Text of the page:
The tax deal and Obama’s reelection chances
It looks like Robert Gibbs will be leaving the White House to run his own consultancy and work on Obama’s 2012 campaign. Ruy Teixeira, a politics guys not an econ guy, thinks the Obama-Republican tax deal makes it far more likely that campaign will be a successful one:
A significantly better economy is certainly the key to reaching voters in the white working class, which supported House Republicans by an unprecedented 30 points in 2010. To be reelected, Obama needs to bring that gap down to around its size in 2008 (18 points), and he simply won’t get there if these voters, unsympathetic to Obama to begin with, continue to see a lack of economic progress.
That much may seem obvious. But, in addition, it’s also true that Obama’s performance among sympathetic constituencies will depend to a very great degree on the economy. … The fact is that tens of millions of ordinary rank-and-file Obama supporters will end up basing their decisions on the state of their pocketbooks and the job market: Want 18-to-29-year-olds to turn out as 18 percent of the electorate and support Obama by anything like the 66-32 margin of 2008? Want minorities to turn out as 28 percent of the electorate and vote for Obama by a margin of 80-18? Want moderates to turn out as 44 percent of the electorate and support Obama by a margin of 60-39? Numbers near these will be impossible to achieve if the economy continues to stumble. Conversely, if a recovery seems to be kicking in, confidence will rise in Obama and his agenda, making it more likely that these voters will turn out and back the president.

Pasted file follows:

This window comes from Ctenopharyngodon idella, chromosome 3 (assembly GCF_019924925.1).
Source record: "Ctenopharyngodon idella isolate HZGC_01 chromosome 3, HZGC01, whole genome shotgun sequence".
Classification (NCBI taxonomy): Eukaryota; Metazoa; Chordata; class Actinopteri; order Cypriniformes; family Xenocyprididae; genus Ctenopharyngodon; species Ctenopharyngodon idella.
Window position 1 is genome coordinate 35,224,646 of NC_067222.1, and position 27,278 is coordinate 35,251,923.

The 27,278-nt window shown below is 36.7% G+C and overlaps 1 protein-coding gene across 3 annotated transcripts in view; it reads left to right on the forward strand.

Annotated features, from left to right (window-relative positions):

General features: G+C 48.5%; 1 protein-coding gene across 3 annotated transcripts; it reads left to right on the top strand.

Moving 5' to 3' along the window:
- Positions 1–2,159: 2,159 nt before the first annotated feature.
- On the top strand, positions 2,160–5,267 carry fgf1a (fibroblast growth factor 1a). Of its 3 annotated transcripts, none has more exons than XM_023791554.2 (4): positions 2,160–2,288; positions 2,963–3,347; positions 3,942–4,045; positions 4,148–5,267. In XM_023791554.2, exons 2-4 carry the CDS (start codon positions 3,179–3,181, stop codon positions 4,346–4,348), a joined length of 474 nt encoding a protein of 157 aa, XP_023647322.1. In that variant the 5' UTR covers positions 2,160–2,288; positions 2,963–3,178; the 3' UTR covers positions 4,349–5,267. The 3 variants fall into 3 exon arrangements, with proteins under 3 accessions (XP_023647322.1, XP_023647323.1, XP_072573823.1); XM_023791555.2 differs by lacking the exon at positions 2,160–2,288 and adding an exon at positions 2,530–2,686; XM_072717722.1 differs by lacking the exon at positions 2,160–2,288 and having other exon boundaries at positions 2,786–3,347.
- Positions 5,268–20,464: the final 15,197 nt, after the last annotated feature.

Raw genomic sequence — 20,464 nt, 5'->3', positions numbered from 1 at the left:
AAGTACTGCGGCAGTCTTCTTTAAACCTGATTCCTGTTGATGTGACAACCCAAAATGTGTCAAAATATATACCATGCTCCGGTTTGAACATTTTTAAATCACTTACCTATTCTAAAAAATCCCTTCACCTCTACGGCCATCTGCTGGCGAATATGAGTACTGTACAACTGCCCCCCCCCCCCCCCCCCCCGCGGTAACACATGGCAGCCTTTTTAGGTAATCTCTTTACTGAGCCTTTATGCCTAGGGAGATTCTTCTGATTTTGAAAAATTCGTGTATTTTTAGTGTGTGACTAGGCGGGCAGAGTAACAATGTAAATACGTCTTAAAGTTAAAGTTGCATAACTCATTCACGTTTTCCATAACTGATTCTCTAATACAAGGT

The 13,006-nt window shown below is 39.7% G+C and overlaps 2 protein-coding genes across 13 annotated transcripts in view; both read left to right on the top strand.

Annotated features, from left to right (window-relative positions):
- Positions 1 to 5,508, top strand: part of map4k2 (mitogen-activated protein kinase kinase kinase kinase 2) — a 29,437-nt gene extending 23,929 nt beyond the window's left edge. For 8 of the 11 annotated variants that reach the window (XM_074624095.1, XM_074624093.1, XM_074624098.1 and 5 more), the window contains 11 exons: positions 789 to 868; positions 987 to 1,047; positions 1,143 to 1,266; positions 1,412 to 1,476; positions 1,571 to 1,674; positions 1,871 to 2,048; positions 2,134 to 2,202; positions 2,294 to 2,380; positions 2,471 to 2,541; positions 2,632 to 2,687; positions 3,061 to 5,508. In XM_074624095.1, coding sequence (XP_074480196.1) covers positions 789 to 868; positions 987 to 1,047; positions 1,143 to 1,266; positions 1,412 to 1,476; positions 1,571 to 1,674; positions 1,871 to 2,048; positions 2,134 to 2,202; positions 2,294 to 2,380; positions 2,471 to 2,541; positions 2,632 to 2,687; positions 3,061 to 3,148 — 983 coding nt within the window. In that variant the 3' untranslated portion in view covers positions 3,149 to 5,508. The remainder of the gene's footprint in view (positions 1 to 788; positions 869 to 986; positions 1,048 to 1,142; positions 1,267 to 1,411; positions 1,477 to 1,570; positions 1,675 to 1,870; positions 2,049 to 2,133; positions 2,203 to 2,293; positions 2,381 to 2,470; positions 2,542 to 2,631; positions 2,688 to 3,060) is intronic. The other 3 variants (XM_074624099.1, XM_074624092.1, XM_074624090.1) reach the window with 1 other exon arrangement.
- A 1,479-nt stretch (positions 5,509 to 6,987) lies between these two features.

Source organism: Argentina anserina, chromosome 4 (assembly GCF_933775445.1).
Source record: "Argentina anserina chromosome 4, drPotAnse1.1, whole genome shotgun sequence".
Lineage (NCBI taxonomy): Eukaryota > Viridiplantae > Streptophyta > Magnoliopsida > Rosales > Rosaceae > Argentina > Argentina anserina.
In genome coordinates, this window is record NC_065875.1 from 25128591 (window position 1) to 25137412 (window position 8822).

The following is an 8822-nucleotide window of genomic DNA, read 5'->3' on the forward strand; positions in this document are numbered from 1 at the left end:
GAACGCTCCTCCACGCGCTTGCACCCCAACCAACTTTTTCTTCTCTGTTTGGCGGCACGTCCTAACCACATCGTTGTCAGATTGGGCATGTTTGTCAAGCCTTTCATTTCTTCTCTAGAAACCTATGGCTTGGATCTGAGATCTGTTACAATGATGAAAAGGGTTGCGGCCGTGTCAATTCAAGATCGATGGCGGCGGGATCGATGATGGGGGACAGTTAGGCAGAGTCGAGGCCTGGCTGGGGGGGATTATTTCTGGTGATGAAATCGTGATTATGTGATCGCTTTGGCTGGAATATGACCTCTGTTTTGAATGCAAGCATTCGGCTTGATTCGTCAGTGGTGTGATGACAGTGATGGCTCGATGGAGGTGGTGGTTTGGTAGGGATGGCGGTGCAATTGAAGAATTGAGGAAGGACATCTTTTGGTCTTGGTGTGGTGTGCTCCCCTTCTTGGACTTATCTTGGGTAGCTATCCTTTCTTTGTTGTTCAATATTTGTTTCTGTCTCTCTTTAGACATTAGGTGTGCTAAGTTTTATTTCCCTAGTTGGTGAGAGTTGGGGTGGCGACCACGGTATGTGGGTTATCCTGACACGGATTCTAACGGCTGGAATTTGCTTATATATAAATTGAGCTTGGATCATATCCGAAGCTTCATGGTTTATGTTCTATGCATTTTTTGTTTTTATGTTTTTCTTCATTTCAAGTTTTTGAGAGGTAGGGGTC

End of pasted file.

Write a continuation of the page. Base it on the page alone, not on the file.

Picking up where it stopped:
It’s as simple as that. And Obama’s $858 billion package of tax cuts, tax credits, and unemployment benefits will in effect deliver a second economic stimulus, albeit not one any progressive—or sane—economist would have dreamed up on their own. In a world where unemployment barely budged and GDP growth couldn’t get above 3 percent, Obama’s re-election would be in considerable doubt. But with the tax-cut deal, there should be a significant decline in unemployment (though the absolute level will remain high) and a more robust growth rate, including during quarters two and three of election year, which political scientists tell us is particularly important to electoral outcomes.
If 3 percent growth and 9.5 percent unemployment is inadequate, will 4 percent growth with 8.5 percent unemployment be good enough? That, along with a lousy housing market and high national debt which makes the future especially worrisome? I have written repeatedly that there is a lag between when an economy improves on paper and when voters recognize improvements in their own standards of living. Just as the Bush (I) campaign team in 1992.